The sense of anger and betrayal is everywhere, permeating every conversation from coffee shops to office buildings. Cypriots believe they are being picked on because of a perception that the island is awash with the ill-gotten gains of the Russian mafia – which is why international creditors were quite happy to tax deposits above €100,000. But Cyprus argued that if it focused solely on wealthy foreign investors, mostly Russians, its reputation as a financial hub was doomed. There is unease that close ally and friend Russia is also made a scapegoat in the island's bailout debacle; Russian deposits in Cyprus are estimated at up to €20bn – larger than the island's economy. "Burdening large deposits with a higher tax would have destroyed our ability to attract foreign investment," finance ministry official Andreas Charalambous told reporters on Tuesday. "Sizeable Russian deposits should not be seen as a problem – there are Russian entrepreneurs everywhere, not only Cyprus."

President Anastasiades was elected last month as the man who could do business with Europe and negotiate a better bailout than his communist predecessor. He also made an election pledge that he would accept a haircut on deposits. His friends in Europe gave him short shrift when he baulked at their bank tax demand, which he said was tantamount to "blackmail". Anastasiades should have walked from the Euro group when given the "suicidal" ultimatum on the bank tax – he did not have a mandate to agree such a move. As a result, his reputation as someone who can influence the Europeans in Cyprus's favour has been badly damaged, but he has accepted the people's voice and is looking for a third way out of the crisis.

At the 11th hour finance minister Michael Sarris is now in Moscow. Cyprus is once again looking to the east for much-needed financial help after its friends in the west gave it an offer it had to refuse.

In Cyprus a sense of anger and betrayal is everywhere | Charlie Charalambous | Comment is free |

Cyprus banks shut until Tuesday amid scramble for Plan B

 image of Robert Peston

Robert Peston Business editor 20 March 2013 Last updated at 18:33 GMT

A young man receives money from an ATM machines outside a closed Laiki Bank branch in capital Nicosia,

Cash machines have been working, albeit with some limits

Eurozone crisis

Cypriot officials have said the country's banks, which were closed to prevent mass withdrawals, will remain shut until at least Tuesday.

On Wednesday afternoon the cabinet began an emergency meeting to discuss alternatives to an EU-IMF bailout deal rejected by parliament on Tuesday.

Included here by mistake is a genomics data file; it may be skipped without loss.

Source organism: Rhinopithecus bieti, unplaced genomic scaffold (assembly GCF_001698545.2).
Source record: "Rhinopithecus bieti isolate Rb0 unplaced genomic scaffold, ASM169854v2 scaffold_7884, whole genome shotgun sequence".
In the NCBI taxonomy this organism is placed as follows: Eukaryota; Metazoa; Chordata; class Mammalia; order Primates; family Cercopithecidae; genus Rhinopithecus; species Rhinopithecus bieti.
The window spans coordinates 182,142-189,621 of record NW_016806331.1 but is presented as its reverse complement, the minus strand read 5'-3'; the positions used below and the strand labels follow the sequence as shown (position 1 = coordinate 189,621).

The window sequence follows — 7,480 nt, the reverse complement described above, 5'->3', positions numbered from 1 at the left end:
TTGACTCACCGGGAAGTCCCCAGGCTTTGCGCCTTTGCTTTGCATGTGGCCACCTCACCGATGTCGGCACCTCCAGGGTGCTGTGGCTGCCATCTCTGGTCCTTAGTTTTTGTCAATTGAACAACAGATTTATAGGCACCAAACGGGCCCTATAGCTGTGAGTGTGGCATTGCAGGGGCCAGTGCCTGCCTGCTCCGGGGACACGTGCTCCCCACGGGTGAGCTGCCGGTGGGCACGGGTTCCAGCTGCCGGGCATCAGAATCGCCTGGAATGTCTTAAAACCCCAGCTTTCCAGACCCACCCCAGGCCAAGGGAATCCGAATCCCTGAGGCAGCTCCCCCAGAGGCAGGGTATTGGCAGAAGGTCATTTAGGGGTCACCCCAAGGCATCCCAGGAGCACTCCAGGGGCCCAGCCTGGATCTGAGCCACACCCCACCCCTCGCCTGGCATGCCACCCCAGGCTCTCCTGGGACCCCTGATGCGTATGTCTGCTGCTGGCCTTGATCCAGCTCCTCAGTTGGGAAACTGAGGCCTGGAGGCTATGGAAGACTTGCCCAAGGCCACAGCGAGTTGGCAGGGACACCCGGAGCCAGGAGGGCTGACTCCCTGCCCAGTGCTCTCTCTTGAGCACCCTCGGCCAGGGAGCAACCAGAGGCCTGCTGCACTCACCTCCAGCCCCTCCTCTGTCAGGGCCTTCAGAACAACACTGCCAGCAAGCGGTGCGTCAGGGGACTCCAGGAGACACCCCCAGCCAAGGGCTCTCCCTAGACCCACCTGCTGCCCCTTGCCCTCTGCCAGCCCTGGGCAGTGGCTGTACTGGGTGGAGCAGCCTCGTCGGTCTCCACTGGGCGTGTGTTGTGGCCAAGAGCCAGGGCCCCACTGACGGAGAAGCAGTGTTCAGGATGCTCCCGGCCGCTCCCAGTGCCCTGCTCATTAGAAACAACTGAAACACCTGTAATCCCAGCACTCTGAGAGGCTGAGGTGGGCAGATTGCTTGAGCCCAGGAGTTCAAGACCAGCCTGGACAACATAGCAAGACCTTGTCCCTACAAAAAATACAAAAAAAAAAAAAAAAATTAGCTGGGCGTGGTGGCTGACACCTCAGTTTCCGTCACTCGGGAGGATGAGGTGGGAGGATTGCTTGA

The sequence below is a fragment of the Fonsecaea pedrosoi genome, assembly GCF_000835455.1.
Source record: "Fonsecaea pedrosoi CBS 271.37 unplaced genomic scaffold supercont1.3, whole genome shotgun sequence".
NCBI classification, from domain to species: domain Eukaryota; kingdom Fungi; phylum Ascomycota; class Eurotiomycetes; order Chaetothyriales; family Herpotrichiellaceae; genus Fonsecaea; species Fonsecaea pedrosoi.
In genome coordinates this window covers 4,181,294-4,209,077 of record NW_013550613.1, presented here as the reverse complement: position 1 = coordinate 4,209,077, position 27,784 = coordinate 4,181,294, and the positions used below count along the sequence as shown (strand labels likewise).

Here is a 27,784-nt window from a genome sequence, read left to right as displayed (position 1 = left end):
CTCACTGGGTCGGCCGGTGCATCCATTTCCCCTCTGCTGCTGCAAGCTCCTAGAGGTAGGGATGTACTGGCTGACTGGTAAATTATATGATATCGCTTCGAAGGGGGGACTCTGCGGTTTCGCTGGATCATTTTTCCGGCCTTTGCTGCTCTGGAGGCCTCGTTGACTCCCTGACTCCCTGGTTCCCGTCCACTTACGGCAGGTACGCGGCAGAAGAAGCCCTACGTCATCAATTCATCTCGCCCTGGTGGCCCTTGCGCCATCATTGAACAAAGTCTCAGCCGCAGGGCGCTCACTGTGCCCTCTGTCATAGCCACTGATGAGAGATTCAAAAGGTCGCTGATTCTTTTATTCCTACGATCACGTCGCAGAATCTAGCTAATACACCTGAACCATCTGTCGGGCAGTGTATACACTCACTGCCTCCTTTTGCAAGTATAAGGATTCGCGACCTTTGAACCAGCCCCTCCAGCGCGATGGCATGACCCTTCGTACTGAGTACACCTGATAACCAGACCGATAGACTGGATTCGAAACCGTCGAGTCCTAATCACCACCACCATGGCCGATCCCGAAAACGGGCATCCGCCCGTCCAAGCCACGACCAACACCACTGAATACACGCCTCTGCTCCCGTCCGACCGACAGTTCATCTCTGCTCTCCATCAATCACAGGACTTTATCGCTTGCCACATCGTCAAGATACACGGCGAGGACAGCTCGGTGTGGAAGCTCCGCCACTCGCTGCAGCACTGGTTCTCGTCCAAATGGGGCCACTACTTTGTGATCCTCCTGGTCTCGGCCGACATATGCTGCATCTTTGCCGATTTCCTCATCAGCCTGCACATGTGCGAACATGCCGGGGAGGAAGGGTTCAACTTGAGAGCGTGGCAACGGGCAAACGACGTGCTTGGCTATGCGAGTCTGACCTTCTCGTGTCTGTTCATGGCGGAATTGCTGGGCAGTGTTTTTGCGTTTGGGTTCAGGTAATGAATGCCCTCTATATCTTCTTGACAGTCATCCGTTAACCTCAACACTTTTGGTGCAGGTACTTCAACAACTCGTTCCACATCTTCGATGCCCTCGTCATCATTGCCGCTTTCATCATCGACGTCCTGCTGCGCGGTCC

Reports say the government is considering imposing capital controls when banks are reopened.

Meanwhile, Cyprus' finance minister is in Moscow to seek help from Russia.

Russia holds multi-billion dollar investments in Cyprus.

Finance Minister Michalis Sarris said after talks with Russian Finance Minister Anton Siluanov: "There were no offers, nothing concrete," but he added, "we're happy with a good beginning."

“What the mess in Cyprus shows is that eurozone governments are a million miles from feeling comfortable about using their taxpayers' money to sort out the problems of banks outside their home countries”

Talks are expected to continue in Moscow on Thursday.

The banks will remain shut on Thursday and Friday this week and Monday 25 March is a scheduled bank holiday. The stock exchange also remains closed.

Germany has said banks in Cyprus may never reopen if a bailout is not agreed.


'Not sustainable'

Earlier, Cypriot President Nicos Anastasiades met party leaders and the central bank governor in Nicosia to hammer out a Plan B, after a one-off tax on savings failed to get the support of any MPs.

Mr Anastasiades has also been talking to the European Union, European Central Bank and International Monetary Fund (IMF).

Graphic of eurozone bailouts

Bank mergers, a bond issue and more Russian funding have all been mentioned as ways to help the country out of the crisis.

The establishment of a "bad bank" which would take on risky assets held by Cypriot banks has also been mentioned by officials.

The BBC's Mark Lowen, in Nicosia, says Cyprus' banks are still giving out cash through machines - although with limits, and some are running low.

Some businesses are now refusing credit card payments, our correspondent reports.

On Wednesday, German Chancellor Angela Merkel said she regretted but respected the Cypriot vote.

She said the eurozone had a duty to find a solution for Cyprus, but added that the country's current banking system was "not sustainable".

Cyprus' banks were left exposed following the debt crisis in Greece and there are fears Cyprus could go bankrupt if they fail.

German Finance Minister Wolfgang Schaeuble warned Cyprus that its banks might never be able to reopen if it rejected the bailout.


Options for Cyprus

  • Declaration of insolvency
  • Revised bailout but still with bank levy
  • Bigger EU bailout
  • Increased Russian funding


'Honest discussion'

The controversial levy had been proposed as the condition for the 10bn-euro (£8.7bn; $13bn) EU and IMF bailout. Cyprus was expected to raise 5.8bn euros through the one-off tax on bank savings.

The plan was altered on Tuesday to exempt savers with less than 20,000 euros (£17,000), but a 6.75% charge on deposits of 20,000-100,000 euros and a 9.9% charge for those above 100,000 euros remained.